MONTGOMERY, Ala. (AP) — A state senator who founded Selma’s annual Bridge Crossing Jubilee says the city is demanding more than $23,000 for police and city services for the event.
Sen. Hank Sanders on Wednesday criticized the request as an attempt to end an event that commemorates the fight for voting rights, or to put it under city control.
The mayor’s office sent a Feb. 21 letter saying payment should be submitted in advance. Sanders says organizers can’t pay that amount and shouldn’t have to. He says Selma is a symbol for the right to march, and released the following statement in part:“Yesterday, February 21, 2017, the City of Selma delivered a letter stating that the Bridge Crossing Jubilee must pay $23,882.02 in advance in order to march and engage in other activities on the 52nd Anniversary of Bloody Sunday. We will not pay to march in Selma. Selma paid for the right to march with blood in 1965. We will not pay to march in 2017.”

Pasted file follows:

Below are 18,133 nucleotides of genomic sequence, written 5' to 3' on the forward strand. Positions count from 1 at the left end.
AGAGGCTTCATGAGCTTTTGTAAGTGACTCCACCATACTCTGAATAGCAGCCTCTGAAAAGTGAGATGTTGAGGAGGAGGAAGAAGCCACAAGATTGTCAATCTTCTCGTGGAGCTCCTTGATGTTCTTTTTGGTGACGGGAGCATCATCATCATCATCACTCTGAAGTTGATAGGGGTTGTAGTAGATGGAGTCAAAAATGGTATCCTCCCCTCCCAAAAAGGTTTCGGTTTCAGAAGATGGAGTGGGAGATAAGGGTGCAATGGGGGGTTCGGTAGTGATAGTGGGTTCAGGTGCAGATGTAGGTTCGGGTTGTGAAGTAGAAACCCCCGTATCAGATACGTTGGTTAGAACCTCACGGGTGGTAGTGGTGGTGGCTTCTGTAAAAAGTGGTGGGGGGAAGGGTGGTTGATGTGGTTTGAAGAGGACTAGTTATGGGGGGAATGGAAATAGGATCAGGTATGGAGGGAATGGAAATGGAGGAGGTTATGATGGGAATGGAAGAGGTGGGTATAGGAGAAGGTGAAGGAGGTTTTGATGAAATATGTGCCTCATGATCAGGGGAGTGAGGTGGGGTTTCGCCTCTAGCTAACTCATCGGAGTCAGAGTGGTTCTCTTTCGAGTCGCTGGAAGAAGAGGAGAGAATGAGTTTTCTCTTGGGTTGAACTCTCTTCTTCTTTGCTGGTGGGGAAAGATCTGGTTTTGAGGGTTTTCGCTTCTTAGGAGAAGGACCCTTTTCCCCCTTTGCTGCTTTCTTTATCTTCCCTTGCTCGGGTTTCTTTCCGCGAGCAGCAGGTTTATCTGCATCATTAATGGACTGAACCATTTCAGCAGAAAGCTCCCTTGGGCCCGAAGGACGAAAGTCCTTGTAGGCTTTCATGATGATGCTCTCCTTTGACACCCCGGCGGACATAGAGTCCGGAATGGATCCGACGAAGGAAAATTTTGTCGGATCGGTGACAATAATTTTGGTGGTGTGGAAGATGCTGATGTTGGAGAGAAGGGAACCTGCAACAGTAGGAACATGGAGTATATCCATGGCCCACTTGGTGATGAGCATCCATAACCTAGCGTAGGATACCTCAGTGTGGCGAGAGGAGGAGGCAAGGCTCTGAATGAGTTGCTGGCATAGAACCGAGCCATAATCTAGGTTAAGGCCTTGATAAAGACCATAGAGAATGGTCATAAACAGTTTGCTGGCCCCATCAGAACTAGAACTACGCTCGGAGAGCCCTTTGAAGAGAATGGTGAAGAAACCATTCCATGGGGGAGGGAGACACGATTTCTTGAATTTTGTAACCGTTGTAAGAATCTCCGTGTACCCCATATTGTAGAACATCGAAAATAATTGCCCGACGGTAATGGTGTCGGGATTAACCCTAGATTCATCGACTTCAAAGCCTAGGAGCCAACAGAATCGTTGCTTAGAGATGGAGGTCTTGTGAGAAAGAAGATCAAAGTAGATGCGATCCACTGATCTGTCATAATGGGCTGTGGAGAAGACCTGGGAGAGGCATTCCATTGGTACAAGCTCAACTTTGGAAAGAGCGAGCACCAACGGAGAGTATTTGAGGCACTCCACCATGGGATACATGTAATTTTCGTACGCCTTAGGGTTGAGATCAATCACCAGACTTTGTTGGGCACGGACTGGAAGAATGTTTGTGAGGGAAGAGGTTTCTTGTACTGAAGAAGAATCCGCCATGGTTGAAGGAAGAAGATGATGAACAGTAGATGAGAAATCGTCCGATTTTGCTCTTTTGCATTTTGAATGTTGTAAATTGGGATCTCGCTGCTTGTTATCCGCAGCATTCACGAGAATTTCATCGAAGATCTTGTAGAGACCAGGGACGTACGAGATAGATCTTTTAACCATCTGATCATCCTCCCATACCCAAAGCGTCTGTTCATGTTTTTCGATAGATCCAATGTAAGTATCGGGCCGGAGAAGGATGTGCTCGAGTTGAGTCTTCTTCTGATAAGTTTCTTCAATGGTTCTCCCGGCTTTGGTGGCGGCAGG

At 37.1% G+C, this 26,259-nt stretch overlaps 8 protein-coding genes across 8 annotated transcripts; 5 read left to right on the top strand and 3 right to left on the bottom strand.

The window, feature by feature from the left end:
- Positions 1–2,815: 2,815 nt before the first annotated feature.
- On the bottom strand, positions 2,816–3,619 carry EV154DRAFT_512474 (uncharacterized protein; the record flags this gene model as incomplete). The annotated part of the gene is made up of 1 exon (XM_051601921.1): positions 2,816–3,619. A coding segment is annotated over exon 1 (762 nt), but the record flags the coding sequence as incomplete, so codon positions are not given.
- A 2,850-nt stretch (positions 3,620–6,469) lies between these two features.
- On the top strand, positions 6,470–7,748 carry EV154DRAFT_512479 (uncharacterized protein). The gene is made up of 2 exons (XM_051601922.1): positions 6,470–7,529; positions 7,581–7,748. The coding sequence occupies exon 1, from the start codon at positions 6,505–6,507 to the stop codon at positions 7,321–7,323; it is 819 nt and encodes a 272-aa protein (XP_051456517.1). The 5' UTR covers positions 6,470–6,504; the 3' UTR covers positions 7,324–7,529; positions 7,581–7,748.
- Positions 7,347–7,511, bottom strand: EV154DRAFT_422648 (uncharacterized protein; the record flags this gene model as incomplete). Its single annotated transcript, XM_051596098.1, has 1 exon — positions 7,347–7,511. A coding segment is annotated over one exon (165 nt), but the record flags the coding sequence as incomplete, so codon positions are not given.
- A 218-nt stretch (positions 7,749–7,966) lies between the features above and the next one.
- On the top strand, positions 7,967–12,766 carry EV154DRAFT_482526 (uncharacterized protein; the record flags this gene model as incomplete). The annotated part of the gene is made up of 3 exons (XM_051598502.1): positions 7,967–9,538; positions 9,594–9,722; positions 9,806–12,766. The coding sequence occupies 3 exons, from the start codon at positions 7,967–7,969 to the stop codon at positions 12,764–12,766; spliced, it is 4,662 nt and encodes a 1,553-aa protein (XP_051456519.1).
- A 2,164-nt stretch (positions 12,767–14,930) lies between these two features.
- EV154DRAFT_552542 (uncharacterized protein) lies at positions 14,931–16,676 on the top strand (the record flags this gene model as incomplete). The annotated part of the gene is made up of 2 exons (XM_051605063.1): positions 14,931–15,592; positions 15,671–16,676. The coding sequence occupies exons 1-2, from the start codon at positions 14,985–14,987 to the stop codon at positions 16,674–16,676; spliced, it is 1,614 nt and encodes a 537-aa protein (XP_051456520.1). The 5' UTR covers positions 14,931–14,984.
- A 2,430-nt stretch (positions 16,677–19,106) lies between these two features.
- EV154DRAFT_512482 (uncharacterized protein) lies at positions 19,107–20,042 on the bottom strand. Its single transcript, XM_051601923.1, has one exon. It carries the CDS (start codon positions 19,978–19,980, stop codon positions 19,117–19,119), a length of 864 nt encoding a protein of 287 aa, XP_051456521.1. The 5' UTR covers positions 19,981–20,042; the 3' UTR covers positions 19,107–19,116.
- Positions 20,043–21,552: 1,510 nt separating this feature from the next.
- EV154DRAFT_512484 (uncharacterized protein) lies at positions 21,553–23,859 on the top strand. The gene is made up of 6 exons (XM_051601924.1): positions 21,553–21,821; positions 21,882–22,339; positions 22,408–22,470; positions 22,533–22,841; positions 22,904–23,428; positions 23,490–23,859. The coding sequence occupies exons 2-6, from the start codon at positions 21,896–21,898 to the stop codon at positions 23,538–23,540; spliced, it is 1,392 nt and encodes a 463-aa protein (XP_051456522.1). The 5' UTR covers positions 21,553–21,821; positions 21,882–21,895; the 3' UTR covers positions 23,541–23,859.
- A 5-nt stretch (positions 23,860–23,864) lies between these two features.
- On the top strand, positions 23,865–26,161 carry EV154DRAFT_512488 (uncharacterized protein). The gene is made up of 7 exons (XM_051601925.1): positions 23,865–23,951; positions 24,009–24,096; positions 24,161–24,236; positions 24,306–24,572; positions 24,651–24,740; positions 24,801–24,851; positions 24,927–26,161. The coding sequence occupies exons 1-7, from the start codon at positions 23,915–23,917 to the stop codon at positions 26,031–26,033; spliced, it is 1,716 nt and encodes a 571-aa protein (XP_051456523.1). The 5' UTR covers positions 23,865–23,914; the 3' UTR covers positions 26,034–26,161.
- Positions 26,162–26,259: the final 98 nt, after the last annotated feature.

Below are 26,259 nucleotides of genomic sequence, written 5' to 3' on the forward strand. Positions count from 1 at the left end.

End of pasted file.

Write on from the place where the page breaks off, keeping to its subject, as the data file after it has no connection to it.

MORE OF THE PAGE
This is the second Selma tourism event hit with a similar city demand.
Organizer of the Battle of Selma Civil War re-enactment canceled this year’s event after the city sought $22,000 for city services.